Interviewer: What if the police officer believes that someone has been smoking marijuana, for instance? Will those same tests apply? What are they going to do in that situation? What are they going to do to determine if that person is under the influence?
Kevin Roach: In Missouri, if you’re suspected of being under the influence of marijuana or any other drug, they will ask you to consent to a blood draw. Just like a breathalyzer, you have the right to refuse the blood draw. However, an officer could obtain a warrant for a blood draw, in which case you would be required to comply. I don't see that very frequently, but technically, they can't force you to give blood just like they can't force you to blow into a Breathalyzer. They can, however, wake up a judge in the middle of the night and get a warrant for your blood if they think that you're under the influence.
If you refuse the blood and there is no breath evidence, then that becomes a difficult case for the state to win. The officer can say, "I smelled alcohol and his eyes were glassy," but unless the driver admits to smoking marijuana, or being on some sort of prescription or other type of drug, it's going to be a tough case for the state to win for a number of reasons.
Interviewer: I would ask the same question with prescription medications. Is it still a blood draw over those?
Kevin Roach: Yes, they could draw blood for confirmation of prescription meds. That is typically what they do because obviously the Breathalyzer detects only alcohol. It doesn't detect other drugs in your system. I see a lot of times where people would consent to the blood draw. They don't know that they can refuse it.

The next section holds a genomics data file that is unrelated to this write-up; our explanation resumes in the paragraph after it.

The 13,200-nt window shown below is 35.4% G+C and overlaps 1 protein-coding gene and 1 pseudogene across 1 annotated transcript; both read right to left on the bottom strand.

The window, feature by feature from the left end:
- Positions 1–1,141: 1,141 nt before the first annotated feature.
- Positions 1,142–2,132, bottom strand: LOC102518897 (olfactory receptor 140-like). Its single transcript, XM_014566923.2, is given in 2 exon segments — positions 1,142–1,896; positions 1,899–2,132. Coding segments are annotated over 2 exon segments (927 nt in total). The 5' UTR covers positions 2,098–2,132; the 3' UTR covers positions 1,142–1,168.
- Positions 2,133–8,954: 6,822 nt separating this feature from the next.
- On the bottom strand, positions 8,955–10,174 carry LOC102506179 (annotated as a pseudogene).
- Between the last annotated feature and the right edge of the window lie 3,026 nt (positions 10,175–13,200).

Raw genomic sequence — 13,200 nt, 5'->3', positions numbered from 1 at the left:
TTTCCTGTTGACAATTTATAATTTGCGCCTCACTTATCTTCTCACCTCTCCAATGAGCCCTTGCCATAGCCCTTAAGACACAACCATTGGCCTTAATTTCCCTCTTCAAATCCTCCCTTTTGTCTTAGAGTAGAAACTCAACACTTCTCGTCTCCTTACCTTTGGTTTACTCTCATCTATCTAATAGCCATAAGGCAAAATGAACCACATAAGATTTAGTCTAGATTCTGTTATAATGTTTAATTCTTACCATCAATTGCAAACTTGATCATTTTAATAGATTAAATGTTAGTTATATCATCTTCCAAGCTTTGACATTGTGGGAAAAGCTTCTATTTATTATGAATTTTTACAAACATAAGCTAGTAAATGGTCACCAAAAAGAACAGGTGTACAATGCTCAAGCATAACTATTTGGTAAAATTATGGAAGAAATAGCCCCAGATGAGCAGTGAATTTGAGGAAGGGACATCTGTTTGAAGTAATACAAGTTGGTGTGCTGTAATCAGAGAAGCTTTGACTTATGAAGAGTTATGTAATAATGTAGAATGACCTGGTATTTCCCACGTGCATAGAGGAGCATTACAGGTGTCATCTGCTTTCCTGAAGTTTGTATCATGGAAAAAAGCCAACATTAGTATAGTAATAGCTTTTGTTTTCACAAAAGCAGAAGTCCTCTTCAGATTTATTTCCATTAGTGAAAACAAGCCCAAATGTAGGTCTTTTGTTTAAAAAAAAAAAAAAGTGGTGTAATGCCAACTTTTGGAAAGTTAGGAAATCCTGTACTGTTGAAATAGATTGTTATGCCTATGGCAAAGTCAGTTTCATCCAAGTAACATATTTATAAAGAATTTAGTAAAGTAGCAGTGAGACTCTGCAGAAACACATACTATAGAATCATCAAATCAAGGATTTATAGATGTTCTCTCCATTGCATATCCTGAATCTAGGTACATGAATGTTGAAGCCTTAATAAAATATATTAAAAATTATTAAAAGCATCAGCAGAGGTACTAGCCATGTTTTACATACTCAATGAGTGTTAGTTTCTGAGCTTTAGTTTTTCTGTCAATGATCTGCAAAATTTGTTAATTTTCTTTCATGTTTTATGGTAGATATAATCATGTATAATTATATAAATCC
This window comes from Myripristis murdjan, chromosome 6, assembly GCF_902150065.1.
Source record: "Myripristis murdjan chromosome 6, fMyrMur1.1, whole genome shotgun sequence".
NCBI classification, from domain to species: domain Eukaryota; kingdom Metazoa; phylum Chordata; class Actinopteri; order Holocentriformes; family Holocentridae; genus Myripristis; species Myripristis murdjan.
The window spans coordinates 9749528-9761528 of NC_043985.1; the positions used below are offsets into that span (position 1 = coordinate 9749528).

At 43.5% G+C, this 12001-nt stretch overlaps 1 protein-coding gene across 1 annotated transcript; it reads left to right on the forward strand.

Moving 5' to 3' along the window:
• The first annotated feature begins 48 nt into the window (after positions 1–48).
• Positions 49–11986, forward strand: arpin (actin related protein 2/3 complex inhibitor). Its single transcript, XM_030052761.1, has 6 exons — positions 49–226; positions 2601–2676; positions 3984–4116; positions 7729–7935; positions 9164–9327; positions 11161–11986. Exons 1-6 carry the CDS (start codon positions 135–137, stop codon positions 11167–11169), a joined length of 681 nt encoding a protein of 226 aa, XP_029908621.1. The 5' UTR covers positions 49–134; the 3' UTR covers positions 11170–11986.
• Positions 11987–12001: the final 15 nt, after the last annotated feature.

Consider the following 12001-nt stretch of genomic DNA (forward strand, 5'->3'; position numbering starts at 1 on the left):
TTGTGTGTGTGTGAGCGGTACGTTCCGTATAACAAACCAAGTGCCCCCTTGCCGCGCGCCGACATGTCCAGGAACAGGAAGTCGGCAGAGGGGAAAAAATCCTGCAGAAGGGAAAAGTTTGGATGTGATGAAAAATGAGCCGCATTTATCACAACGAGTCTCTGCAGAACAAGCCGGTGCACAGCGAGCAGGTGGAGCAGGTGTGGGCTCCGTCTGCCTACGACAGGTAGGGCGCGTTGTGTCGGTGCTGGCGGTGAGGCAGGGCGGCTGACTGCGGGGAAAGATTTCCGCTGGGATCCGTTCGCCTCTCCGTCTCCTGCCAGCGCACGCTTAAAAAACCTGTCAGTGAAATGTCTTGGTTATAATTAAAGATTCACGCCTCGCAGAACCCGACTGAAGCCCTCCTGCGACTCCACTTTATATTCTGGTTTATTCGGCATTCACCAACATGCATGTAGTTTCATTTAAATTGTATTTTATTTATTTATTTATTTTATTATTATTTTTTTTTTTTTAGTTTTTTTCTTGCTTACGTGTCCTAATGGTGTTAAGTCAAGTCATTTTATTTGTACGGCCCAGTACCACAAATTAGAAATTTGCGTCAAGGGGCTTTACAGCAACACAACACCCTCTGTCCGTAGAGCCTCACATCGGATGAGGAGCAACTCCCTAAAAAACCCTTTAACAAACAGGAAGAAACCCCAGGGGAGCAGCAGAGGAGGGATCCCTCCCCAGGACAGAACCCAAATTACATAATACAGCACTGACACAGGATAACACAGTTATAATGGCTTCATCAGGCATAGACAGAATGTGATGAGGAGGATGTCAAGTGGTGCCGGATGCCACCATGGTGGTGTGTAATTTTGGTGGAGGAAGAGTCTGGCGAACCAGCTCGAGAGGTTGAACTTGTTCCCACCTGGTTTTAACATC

A lot of times, the officer will say, "If you don't consent to this, then you're going to lose your license for a year," and most people will agree or consent to the blood draw because they don't want to lose their license, but that's just the officer trying to make it easy for the prosecutor to make the case because the best thing you can do is refuse that test. Most people haven't been in the situation before and don't know any better, and so they just go ahead and consent to it.
Penalties of Refusals
Interviewer: If someone refuses even a blood draw, what is going to happen to their license? What precautions are going to be happening if someone refuses anything?
Kevin Roach: It depends on whether it's your first, second, or third offense but typically, on a first offense case here in Missouri, you can lose your license for up to a year if you refused the Breathalyzer. After 90 days of that year, you're eligible for a limited driving permit. However, you can get around the year's suspension if you retain an attorney, and we can file what's called a Petition for Review with the circuit court, and that stops the suspension from going forward. Usually, you can just get the suspension. In St. Louis County, for instance, on a first offense DUI you can normally get the driver's license case dismissed upon completion of community service.
St. Charles County also does that same confession policy, as well as a lot of the other surrounding counties here in the metro area. They do that same policy for first offense DUI refusals. That's really misleading when the officer says you're going to lose your license because basically, yes, you lose your license for a year if you didn't do anything – but if you hire an attorney, you can avoid the suspension.
Kevin J. roach is a St. Louis DWI defense attorney who has defended thousands of DWI and DUI cases in the St. Louis Metro area. Call us today at (636) 519-0085 or (866) 519-0085 for your Free Consultation!